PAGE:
The Company determined that recent changes to the product profile, as well as changes to its expectations for pricing and the market opportunity, taken together constituted a triggering event that required the Company to evaluate the uprifosbuvir intangible asset for impairment. Utilizing market participant assumptions, and considering different scenarios, the Company concluded that its best estimate of the current fair value of the intangible asset related to uprifosbuvir was $240 million, resulting in the recognition of a pre-tax impairment charge of $2.9 billion ($1.9 billion after taxes), which will be reflected in the Company’s 2016 results. Merck’s previously reported fourth-quarter 2016 generally accepted accounting principles (GAAP) diluted earnings per share (EPS) were reduced from $0.42 to a loss of $0.22, and full-year 2016 GAAP EPS were reduced from $2.04 to $1.41, reflecting the impact of the impairment charge, partially offset by other adjustments which increased GAAP EPS for both the fourth and full year of 2016 by $0.04. The Company’s previously reported fourth quarter and full year non-GAAP EPS remain unchanged.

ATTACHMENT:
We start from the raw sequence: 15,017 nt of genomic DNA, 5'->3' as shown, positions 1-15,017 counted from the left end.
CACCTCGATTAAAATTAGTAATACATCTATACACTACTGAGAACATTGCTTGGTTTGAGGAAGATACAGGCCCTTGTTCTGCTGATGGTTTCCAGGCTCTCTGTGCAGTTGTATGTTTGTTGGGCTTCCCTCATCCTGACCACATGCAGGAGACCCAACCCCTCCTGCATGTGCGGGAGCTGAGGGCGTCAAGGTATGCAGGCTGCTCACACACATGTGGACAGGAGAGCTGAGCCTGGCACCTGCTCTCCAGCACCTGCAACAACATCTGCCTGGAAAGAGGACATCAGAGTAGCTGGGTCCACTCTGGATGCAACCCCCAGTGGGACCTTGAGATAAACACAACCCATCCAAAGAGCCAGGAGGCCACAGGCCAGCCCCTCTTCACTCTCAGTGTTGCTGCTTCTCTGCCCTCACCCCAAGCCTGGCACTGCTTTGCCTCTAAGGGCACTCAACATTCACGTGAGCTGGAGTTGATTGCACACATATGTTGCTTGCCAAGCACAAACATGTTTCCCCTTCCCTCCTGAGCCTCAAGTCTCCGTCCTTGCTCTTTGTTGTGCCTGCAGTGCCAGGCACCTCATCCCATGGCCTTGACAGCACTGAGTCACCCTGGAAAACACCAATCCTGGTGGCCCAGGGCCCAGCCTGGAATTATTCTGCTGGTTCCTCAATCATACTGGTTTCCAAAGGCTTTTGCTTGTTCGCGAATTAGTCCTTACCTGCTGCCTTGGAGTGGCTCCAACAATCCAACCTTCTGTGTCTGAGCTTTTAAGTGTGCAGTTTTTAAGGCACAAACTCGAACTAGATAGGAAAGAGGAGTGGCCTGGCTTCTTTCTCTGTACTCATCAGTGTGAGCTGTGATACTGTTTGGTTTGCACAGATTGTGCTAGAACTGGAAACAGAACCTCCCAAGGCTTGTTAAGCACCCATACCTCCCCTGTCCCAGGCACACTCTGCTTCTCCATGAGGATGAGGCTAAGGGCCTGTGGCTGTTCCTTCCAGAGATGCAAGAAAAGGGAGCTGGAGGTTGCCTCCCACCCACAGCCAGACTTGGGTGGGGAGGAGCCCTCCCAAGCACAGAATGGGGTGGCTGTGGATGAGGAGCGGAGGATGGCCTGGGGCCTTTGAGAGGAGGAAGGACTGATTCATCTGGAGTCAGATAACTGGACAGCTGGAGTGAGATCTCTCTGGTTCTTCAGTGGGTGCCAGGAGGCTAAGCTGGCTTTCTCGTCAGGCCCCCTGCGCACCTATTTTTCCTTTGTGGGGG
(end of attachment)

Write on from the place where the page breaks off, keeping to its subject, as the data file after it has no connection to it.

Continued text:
The Company continues to evaluate options with respect to the uprifosbuvir clinical development program and will monitor the remaining $240 million intangible asset for further impairment. . . .

Now you know. Try to slow down, and breathe a bit -- it will pass. . . . I promise it will -- smile. Onward, on a rainy, cold evening.


The Latest Motions -- In Mr. Shkreli's Felony Fraud Trial In Brooklyn -- Are Increasingly... Salacious.